2017 has be the year of the #MeToo movement, which has empowered women to speak
up about sexual misconduct. Famous and powerful men, both in Hollywood and in politics, have been unmasked as sexual predators, and many of them have lost their jobs (as they should). But there’s one man who’s been accused by 15​ women, and hasn’t been punished in the slightest: Donald Trump, the President of the United States.

A group of three women, all of whom accuse Trump of sexual misconduct, held a press
conference and called on Congress to investigate Trump’s actions. Three members of Congress have already resigned due to sexual misconduct accusations: Rep. Conyers, Rep. Franks, and Sen. Franken. If these government officials are being held to this appropriate standard, why isn’t the President? And if he’s innocent, as he claims, what does he have to lose from an investigation?

The call for an investigation took a notable step forward when multiple senators called for
Trump’s investigation and resignation, including Sen. Bernie Sanders and Sen. Kirsten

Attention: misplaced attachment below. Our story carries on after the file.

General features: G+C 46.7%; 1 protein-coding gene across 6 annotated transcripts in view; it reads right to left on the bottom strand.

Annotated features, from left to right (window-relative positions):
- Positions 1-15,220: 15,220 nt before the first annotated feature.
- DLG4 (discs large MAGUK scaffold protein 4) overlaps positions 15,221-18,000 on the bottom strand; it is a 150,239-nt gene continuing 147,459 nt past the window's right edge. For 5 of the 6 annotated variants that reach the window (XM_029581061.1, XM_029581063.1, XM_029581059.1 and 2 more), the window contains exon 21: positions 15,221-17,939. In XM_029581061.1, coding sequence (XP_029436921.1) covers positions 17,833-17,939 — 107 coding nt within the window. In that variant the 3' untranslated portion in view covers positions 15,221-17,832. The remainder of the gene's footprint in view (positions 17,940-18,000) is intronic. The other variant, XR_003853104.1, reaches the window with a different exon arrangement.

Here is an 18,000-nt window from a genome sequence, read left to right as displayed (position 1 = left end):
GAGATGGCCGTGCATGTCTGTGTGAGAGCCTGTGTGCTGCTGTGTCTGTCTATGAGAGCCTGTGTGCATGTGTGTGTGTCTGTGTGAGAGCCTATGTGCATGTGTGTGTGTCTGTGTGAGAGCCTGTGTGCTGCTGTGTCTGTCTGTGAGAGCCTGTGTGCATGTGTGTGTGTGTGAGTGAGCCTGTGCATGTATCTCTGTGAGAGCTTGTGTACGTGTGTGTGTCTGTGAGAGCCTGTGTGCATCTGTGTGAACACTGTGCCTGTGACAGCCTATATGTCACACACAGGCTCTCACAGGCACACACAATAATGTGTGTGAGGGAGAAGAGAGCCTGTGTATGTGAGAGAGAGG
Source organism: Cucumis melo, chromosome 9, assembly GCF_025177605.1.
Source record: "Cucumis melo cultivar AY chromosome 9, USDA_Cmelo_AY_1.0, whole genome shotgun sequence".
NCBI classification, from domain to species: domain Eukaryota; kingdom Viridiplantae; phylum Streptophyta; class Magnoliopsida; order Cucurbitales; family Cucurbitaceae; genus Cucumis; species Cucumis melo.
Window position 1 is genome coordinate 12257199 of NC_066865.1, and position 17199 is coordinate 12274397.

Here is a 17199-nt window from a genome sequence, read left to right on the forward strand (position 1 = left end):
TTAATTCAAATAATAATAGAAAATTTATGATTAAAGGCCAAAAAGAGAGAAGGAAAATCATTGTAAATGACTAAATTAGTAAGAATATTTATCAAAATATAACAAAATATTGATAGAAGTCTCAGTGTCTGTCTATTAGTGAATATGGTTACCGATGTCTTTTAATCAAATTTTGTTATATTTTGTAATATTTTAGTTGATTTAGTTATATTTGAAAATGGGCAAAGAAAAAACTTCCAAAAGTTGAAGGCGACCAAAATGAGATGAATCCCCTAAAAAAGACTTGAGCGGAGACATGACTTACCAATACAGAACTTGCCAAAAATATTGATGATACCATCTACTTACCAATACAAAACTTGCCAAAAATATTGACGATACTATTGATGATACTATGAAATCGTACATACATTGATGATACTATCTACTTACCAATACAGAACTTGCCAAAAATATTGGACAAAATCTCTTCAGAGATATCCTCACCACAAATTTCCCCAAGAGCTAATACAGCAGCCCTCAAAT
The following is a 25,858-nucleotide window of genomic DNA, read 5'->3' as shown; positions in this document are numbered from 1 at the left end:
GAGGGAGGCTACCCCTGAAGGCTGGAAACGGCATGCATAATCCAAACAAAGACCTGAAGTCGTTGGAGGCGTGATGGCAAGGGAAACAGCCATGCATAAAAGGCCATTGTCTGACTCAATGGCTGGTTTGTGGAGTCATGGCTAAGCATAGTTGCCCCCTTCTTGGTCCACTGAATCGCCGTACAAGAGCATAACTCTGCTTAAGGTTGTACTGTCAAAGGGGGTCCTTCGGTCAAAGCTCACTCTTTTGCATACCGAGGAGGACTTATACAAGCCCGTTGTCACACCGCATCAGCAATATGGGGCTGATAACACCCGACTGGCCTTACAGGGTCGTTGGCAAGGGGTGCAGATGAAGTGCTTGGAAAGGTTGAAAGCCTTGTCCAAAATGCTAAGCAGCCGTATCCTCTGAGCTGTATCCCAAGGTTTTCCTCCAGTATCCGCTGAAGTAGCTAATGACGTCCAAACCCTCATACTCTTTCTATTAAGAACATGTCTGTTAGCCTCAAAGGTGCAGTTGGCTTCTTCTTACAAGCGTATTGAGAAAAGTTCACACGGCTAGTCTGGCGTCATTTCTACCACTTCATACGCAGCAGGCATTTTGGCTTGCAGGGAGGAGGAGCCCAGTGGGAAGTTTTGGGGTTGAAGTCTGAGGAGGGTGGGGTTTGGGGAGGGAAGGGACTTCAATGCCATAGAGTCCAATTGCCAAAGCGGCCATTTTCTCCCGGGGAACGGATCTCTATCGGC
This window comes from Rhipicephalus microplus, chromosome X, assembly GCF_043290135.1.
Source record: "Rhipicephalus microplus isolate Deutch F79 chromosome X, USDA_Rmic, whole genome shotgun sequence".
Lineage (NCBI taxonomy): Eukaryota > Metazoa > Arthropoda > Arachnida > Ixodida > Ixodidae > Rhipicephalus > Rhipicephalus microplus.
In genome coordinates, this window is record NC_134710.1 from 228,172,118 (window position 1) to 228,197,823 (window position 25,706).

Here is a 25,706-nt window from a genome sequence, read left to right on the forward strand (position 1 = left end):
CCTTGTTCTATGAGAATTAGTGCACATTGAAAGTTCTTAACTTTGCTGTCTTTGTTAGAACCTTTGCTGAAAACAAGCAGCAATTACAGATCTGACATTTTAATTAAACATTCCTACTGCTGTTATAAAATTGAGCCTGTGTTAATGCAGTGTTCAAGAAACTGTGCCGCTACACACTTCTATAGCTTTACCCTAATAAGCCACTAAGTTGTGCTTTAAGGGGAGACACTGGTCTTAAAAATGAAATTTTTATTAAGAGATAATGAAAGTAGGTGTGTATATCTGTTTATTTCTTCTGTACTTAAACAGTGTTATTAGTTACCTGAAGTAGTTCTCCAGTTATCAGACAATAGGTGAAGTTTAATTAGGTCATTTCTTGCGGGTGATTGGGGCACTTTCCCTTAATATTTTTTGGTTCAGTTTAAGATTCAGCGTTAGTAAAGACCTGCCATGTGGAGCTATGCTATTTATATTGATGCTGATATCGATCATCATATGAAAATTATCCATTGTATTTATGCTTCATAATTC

Gillibrand. While multiple male senators called for the investigation, only one person received a Twitter attack: Kirsten Gillibrand. In a not-so-shocking turn of events, Trump attacked the woman in the mix, writing a disgusting tweet that insinuated that she had been willing to do “anything” for funding. The tweet carried sexual connotations that were not only unpresidential, but also sexist and rude.

Let’s not pretend to be surprised by Trump’s comments towards Senator Gillibrand or by the sexual assault accusations. The Access Hollywood tape that should’ve ended his candidacy showed all we needed to know about Trump and women: that he admitted to sexual assault and that he holds rampant disrespect for women. I won’t write the disturbing words of that recording here, but I encourage anyone with the slightest regard for women to read it.

Donald Trump has consistently disrespected women, and has been accused by 15 women of varying types of sexual misconduct. He should resign for his actions, but since he won’t Congress owes the women of America, especially Trump’s accusers, a thorough Congressional investigation. Those who commit sexual misconduct shouldn’t be in office.

SOURCEPhoto: time.com
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Lilly Donahue
Lilly is an undergrad at Indiana University studying law and public policy. Politically, she considers herself to be a centrist Democrat who tries to engage in consistent bipartisanship. She's also a big college football fan, dog lover, and presidential history buff. Lilly also writes occasionally for Student Union Sports about college football and basketball, particularly the Indiana Hoosiers. In the future, she hopes to run for office and currently runs a student group at IU to encourage more young women to get involved in politics.